Amid these admonitions Moses declares: “Indeed heaven and the highest heavens belong to the LORD your God, also the earth with all that is in it” (Deuteronomy 10:14). What a powerful expression of the sovereignty of the Lord, an idea found in other places in the Bible, as well: “The earth is the LORD’S, and all its fullness, the world and those who dwell therein” (Psalm 24:1).
Read Deuteronomy 10:17-19. What other declaration does Moses make about the Lord here, as well? Even more important, what does God command from His people as a result of that declaration?
Yahweh is not only the sovereign of heaven and earth, He is also the “God of gods, and Lord of lords” (Deuteronomy 10:17). This doesn’t mean that there are other gods, lesser gods, such as the supposed gods the pagans around them worshiped. Rather, it is a way of talking about, more than just His being the only God (“Now see that I, even I, am He, and there is no God besides Me” [Deuteronomy 32:39]), it asserts His total supremacy over all other powers, real or imagined, either in heaven or on earth.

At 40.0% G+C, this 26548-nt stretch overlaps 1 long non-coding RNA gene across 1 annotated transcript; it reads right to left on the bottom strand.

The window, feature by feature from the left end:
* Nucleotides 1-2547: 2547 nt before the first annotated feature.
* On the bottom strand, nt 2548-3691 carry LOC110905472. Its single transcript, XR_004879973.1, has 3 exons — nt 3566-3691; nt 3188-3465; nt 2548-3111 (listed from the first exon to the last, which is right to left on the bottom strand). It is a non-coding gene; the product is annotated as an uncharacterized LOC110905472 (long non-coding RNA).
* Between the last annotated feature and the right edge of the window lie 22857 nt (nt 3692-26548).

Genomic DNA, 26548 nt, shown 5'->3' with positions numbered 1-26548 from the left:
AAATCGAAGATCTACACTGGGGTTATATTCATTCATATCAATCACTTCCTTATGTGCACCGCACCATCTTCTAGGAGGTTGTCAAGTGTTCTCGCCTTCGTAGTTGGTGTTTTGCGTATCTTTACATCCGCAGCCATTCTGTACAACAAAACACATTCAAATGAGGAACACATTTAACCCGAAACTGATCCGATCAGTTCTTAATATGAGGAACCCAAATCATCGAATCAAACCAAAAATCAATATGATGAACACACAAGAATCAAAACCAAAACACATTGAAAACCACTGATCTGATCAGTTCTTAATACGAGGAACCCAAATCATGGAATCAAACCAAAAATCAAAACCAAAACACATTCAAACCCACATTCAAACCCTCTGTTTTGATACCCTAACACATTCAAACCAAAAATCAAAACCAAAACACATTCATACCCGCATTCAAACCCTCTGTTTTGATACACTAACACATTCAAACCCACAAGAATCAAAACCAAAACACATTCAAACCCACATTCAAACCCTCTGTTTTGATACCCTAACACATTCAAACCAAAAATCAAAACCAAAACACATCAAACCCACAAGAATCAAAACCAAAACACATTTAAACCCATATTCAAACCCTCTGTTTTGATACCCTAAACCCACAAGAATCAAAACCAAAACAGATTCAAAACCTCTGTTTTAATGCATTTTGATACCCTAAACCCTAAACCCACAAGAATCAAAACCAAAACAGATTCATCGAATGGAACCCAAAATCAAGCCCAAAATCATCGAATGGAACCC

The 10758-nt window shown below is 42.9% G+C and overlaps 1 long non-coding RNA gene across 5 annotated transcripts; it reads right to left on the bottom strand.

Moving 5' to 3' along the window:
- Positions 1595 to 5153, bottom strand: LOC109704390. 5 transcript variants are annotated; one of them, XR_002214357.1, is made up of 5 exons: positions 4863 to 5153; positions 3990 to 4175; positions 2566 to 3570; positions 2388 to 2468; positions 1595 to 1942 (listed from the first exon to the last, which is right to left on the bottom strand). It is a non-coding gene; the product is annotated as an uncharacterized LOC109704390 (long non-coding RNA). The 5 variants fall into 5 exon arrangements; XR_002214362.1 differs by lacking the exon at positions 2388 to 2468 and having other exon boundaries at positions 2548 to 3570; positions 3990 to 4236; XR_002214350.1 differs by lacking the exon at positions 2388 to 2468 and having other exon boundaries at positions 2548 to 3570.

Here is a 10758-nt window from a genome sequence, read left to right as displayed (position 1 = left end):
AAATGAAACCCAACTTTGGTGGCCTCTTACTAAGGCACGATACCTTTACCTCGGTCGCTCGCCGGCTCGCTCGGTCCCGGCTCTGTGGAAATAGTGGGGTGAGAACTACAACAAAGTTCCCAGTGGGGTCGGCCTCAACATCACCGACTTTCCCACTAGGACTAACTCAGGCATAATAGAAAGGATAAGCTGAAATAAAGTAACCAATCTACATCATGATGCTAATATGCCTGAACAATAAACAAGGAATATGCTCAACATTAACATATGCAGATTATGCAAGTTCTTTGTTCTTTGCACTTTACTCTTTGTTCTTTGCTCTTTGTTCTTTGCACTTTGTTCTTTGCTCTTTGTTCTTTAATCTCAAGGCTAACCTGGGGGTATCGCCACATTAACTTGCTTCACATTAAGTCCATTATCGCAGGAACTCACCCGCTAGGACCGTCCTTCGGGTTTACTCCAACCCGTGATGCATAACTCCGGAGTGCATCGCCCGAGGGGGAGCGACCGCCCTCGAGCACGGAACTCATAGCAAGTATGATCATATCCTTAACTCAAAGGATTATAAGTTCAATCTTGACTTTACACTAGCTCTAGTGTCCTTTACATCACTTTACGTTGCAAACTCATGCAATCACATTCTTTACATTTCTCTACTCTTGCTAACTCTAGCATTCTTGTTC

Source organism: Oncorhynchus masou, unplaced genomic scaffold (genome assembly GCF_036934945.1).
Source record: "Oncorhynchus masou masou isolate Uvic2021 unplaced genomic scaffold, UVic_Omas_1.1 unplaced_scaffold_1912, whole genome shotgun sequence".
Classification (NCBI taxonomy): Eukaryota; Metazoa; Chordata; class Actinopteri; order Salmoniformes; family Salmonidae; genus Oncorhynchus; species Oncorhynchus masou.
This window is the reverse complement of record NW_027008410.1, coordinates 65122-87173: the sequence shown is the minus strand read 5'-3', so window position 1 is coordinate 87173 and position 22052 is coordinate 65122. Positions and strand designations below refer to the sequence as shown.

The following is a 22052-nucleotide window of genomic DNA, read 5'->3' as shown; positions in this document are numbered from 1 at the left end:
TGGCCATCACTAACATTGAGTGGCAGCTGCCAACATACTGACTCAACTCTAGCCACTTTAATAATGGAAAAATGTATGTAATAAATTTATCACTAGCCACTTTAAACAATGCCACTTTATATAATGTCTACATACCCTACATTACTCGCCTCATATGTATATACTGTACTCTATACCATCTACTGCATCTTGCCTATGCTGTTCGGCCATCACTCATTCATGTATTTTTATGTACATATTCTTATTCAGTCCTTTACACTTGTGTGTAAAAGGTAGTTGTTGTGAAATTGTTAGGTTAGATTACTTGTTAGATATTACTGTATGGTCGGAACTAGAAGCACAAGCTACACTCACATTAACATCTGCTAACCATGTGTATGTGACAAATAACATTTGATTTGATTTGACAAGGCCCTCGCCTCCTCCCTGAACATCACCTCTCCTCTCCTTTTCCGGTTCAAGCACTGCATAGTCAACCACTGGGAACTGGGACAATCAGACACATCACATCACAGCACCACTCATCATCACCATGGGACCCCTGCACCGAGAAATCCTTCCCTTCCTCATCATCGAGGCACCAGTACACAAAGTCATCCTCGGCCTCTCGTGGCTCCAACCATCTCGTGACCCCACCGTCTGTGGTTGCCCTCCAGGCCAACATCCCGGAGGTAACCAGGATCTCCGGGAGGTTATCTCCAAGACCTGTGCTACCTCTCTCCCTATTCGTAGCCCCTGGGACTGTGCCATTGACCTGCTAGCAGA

The text says, too, that He is “the great God, mighty and awesome, who shows no partiality nor takes a bribe.” All of this is part of the bigger message: Yahweh is your God, and you, His people, need to obey Him.
What a powerful contrast is being presented here, as well. Yes, Yahweh is the God of gods and Lord of Lords, the Sovereign ruler and sustainer of the creation ( Colossians 1.16-17), but He also cares about the fatherless, the widow, and the stranger, and He shows that care by ministering to their immediate physical needs. The God who takes note if a sparrow falls to the ground (Matthew 10:29) knows about the plight of those on the margins of society. In other words, the Lord is telling the people that, OK, maybe you are chosen, you are special, and I love you, but I love others, too, including the needy and helpless among you. And just as I love them, you must love them, as well. This is one of your covenant obligations, and an important one, too.
|Read Psalm 146:5-10. What is the message of the Psalm that reflects what God is saying here, and what should this mean to us today, as Christians?|